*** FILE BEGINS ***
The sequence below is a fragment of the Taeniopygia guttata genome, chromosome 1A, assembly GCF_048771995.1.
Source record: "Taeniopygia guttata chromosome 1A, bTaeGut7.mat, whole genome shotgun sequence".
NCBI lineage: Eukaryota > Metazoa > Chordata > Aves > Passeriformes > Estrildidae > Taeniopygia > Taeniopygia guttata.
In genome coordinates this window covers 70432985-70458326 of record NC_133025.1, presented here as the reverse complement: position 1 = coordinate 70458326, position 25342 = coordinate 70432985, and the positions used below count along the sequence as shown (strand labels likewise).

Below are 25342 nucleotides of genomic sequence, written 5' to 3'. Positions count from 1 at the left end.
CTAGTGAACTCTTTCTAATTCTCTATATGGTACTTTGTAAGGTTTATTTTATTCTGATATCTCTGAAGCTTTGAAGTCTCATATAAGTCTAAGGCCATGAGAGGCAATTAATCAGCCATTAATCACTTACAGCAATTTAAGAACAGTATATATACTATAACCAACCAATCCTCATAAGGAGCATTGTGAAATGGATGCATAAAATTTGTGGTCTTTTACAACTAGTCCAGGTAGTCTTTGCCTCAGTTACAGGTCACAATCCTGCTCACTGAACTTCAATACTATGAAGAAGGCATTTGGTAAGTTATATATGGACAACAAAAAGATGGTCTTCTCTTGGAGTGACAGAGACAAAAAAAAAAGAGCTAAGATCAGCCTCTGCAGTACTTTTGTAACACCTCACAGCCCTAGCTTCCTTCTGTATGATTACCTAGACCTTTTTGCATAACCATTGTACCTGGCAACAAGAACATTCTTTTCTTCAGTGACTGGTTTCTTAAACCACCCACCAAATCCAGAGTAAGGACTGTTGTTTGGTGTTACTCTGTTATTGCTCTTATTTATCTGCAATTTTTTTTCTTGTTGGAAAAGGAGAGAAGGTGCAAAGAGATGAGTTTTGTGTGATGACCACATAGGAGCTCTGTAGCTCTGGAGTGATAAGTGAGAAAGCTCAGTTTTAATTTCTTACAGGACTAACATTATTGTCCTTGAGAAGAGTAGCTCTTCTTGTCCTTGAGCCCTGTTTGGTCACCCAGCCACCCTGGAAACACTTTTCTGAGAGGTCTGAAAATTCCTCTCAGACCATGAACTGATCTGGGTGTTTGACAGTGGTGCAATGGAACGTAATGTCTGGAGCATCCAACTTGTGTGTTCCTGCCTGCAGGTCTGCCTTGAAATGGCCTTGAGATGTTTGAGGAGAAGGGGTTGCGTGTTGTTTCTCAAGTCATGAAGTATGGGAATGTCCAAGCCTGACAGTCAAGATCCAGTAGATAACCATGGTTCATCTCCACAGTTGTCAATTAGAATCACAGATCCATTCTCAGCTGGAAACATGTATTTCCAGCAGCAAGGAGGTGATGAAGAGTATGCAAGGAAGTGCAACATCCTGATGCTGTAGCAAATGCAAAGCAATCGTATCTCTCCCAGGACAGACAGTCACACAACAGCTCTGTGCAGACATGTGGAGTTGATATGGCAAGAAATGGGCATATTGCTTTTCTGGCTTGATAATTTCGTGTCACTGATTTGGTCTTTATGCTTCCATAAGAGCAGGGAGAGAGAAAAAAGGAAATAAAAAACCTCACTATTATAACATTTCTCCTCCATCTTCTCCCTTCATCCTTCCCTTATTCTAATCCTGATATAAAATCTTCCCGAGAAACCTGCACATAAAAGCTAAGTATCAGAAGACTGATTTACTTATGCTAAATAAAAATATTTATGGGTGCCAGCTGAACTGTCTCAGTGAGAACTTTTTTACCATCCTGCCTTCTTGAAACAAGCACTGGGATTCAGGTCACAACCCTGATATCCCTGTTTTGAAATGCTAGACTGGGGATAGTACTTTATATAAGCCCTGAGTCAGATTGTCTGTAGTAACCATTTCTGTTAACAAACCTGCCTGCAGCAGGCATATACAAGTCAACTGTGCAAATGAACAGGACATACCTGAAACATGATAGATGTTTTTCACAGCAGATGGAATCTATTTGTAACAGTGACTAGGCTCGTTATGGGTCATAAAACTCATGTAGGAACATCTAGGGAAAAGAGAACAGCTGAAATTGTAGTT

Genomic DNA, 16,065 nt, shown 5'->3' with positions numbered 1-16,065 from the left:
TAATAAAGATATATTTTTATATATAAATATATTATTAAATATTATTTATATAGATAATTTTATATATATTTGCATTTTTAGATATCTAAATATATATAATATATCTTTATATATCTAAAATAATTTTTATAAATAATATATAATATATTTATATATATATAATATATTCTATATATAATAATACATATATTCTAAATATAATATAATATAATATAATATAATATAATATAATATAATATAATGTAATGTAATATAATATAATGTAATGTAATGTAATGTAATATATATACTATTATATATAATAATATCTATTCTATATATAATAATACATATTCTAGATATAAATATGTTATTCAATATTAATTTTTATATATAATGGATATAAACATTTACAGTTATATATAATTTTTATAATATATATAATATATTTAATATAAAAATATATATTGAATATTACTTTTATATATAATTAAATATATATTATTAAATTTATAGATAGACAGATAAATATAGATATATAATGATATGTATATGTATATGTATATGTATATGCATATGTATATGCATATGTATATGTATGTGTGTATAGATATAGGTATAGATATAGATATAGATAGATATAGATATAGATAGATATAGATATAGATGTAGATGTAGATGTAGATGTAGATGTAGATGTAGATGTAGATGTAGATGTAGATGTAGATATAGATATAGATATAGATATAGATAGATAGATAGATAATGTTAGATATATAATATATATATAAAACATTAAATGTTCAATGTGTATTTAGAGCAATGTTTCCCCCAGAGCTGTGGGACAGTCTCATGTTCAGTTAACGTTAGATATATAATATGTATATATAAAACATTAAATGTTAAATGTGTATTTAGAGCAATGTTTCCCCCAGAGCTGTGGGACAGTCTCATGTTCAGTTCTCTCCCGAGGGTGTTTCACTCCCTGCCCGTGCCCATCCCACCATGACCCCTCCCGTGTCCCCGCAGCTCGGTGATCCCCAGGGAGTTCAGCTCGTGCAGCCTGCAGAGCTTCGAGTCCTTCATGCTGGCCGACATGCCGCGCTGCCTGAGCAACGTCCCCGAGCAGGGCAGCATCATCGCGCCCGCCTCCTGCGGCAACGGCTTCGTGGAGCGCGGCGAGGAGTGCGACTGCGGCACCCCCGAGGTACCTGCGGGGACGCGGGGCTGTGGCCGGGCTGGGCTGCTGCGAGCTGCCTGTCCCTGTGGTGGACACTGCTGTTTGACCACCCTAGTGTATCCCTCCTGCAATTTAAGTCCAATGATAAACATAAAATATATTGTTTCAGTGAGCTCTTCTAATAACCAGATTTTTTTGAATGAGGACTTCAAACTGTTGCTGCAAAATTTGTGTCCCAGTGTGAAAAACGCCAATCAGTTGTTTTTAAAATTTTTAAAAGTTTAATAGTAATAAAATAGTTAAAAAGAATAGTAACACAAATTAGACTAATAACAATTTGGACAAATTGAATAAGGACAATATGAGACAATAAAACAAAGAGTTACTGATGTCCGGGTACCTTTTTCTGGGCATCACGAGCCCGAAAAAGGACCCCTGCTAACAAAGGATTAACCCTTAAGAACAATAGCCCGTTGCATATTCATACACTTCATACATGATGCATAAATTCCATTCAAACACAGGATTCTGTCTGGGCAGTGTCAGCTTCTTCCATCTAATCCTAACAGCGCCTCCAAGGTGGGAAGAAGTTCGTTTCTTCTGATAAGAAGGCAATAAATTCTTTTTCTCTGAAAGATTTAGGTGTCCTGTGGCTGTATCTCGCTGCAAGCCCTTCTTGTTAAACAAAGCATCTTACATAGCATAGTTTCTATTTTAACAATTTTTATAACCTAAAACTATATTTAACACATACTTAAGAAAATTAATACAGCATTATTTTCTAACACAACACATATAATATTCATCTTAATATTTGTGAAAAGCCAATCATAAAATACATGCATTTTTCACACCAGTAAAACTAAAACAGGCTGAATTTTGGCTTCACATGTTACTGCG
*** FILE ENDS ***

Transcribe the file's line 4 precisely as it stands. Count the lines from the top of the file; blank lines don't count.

In genome coordinates this window covers 70432985-70458326 of record NC_133025.1, presented here as the reverse complement: position 1 = coordinate 70458326, position 25342 = coordinate 70432985, and the positions used below count along the sequence as shown (strand labels likewise).